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Friday, 30 August, 2002, 11:44 GMT 12:44 UK
Analysis: What next for Batasuna?
Batasuna supporters with flags
Batasuna supporters marched in southern France

The Spanish cabinet is to ask the Supreme Court to approve a total ban on the activities of the separatist Basque political party Batasuna.

Earlier this week, the Spanish parliament approved a government request to ask the Supreme Court for the ban on the party.

The request is based upon the provisions of the new "law on parties", which outlaws any political grouping supporting violence.


If they're made illegal, they can curry support by presenting themselves as victims

Patxi Zabaleta
Basque politician
It could take weeks or months for the legal ruling to be established, but few in Spain doubt that it will be favourable to the government.

Batasuna meanwhile has vowed to carry on its fight in support of political independence for the Basque region.

"During the Franco years we faced the same situation, if not worse. We were made illegal, but the pro-independence movement continued," Batasuna lawyer Jone Goirizelaia said.

Click here to see a map of territory claimed by ETA

She said Batasuna would appeal against the government ban once it becomes official, taking their cases to European courts if necessary.

Basque country

The separatists claim that the historic "Basque country" stretches through northern Spain into southwestern France, and one tactic for Batasuna's survival could be to transfer their operations to the neighbouring country, where the organisation is not illegal.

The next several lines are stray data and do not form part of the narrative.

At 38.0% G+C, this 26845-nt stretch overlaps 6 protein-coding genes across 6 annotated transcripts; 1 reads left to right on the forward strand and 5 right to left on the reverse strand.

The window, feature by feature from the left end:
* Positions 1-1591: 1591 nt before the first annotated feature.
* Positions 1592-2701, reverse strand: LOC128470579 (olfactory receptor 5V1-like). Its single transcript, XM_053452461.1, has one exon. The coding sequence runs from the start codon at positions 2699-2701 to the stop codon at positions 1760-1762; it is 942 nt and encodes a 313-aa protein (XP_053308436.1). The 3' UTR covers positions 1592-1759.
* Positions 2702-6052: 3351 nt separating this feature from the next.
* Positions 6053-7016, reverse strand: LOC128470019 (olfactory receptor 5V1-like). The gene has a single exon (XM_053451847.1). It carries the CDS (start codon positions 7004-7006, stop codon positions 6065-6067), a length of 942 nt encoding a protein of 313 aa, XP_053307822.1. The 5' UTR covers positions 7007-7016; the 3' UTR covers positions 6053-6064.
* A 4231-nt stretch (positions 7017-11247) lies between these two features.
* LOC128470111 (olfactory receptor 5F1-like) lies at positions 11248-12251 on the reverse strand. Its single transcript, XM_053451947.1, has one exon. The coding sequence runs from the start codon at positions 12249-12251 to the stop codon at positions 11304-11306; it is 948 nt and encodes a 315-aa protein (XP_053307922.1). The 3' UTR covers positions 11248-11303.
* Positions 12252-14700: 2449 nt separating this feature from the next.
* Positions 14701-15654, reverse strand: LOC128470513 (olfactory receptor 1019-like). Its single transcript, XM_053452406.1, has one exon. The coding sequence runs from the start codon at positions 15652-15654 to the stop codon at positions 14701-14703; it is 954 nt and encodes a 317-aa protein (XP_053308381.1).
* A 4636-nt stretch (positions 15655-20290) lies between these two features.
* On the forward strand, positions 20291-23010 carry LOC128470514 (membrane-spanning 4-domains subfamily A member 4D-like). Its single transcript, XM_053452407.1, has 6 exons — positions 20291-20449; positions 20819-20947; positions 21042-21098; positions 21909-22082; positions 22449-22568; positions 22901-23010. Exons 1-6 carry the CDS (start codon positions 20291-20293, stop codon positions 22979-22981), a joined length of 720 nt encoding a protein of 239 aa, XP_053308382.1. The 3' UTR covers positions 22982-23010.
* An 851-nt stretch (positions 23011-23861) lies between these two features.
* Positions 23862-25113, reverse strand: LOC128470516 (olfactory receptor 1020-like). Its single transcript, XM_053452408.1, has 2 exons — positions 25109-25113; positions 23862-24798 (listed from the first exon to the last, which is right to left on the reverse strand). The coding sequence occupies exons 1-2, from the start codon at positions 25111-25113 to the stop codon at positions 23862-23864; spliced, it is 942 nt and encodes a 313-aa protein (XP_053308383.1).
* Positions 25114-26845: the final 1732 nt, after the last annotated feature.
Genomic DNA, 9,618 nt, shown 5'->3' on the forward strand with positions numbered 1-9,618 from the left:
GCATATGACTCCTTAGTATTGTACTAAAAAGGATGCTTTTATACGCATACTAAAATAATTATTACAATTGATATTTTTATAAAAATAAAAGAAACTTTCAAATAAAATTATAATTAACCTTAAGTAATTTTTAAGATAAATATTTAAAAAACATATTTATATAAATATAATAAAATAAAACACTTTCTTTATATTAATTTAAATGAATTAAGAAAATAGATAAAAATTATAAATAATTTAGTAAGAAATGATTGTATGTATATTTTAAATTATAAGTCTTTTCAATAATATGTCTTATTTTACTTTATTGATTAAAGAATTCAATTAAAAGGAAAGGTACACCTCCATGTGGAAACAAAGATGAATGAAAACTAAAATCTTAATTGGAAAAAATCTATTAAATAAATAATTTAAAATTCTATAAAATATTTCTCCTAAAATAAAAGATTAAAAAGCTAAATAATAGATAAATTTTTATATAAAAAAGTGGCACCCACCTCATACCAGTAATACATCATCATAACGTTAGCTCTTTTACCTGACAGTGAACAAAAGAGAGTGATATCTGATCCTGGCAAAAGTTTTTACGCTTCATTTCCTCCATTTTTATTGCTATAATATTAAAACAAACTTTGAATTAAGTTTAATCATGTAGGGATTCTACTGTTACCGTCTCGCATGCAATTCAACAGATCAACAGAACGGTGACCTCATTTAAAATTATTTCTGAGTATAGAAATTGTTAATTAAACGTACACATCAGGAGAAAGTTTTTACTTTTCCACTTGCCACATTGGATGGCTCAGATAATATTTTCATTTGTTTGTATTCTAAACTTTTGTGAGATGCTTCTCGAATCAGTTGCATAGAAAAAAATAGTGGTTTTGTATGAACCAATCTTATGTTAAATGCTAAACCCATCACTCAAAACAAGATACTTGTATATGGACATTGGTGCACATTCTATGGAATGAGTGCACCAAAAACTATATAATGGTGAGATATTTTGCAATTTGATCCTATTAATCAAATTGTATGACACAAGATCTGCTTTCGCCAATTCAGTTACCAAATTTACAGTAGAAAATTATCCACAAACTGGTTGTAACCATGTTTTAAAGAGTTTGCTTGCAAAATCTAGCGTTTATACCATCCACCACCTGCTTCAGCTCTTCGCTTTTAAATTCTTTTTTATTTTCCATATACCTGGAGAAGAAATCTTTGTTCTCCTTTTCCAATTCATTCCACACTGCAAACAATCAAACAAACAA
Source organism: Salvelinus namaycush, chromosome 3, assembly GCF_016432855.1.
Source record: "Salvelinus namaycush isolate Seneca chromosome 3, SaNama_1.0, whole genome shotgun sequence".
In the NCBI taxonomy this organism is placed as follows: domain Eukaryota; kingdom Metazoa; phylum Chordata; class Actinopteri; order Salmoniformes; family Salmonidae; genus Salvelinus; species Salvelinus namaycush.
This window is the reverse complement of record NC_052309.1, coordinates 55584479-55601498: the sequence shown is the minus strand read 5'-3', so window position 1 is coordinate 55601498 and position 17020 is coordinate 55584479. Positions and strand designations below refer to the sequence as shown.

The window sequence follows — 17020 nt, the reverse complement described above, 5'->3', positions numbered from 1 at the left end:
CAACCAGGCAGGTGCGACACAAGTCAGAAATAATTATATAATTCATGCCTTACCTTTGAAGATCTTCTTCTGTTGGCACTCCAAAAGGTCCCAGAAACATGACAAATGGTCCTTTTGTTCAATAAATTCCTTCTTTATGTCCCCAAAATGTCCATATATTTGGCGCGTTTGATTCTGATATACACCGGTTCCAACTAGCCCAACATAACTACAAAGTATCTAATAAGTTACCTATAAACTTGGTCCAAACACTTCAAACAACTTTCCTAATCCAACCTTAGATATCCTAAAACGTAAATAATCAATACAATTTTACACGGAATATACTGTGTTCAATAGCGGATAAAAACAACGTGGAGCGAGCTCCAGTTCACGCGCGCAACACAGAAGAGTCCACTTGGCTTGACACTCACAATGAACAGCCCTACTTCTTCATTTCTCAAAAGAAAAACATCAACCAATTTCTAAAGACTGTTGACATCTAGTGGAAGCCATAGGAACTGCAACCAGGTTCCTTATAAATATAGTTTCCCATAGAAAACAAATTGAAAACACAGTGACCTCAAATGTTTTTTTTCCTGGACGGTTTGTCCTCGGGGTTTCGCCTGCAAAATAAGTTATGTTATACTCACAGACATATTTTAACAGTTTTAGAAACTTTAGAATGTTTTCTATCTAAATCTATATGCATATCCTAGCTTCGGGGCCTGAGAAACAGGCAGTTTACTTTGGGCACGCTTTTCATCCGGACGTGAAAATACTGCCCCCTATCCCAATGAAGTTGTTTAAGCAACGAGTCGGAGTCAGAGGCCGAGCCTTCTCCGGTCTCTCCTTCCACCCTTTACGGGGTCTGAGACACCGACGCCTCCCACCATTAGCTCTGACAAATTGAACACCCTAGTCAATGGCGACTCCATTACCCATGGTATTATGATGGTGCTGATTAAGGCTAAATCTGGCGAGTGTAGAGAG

Batasuna Bayonne office
Batasuna operates from this office in Bayonne
The Batasuna European Parliament member Koldo Gorostiaga has an office in the town of Bayonne in southern France, which continues to function.

Spanish judicial authorities are reported to be preparing a request to the French authorities to close this and other Batasuna offices in France.

In recent years, there has been closer co-operation between France and Spain over the activities of the armed separatist group ETA, of which Batasuna is accused of being the political wing.

Many suspected ETA members have been arrested in France, and at the moment requests for the extradition of two ETA members accused of murder are being considered.

Shoe factory

It may prove difficult to cut off Batasuna's international funding and communications.

According to reports in Thursday's El Pais newspaper, Batasuna has funds and supporters in several Latin American countries, including a shoe factory in Cuba co-owned by the National Ballet Company.

Spanish policeman in mask
Spanish police are closing the party's offices
Batasuna's official website is registered by a company in Australia, uses a server in the United States, and is administered from France.

Doubts have also been expressed as to how effective the ban will be on Batasuna's political future.

The party will no longer be able to hold public rallies or demonstrations, or stand in local and parliamentary elections.

Victims

But according to some political observers, the clampdown could prove counter-productive.

"The government has not destroyed Batasuna. It's handed it a huge present," Patxi Zabaleta, co-ordinator of the Basque nationalist party Aralar told the AFP news agency.

Aralar was formed by former Batasuna members who back its call for an independent Basque homeland, but condemn political violence.

"If they're made illegal, they can curry support by presenting themselves as victims," said Mr Zabaleta.

According to observers, there is nothing to stop Batasuna members presenting themselves as independent candidates in next year's municipal elections.

In response, the Aznar government has said it will pursue Batasuna ruthlessly in Spain and abroad, and is to ask the European Union to include Batasuna on its list of proscribed terrorist groups.



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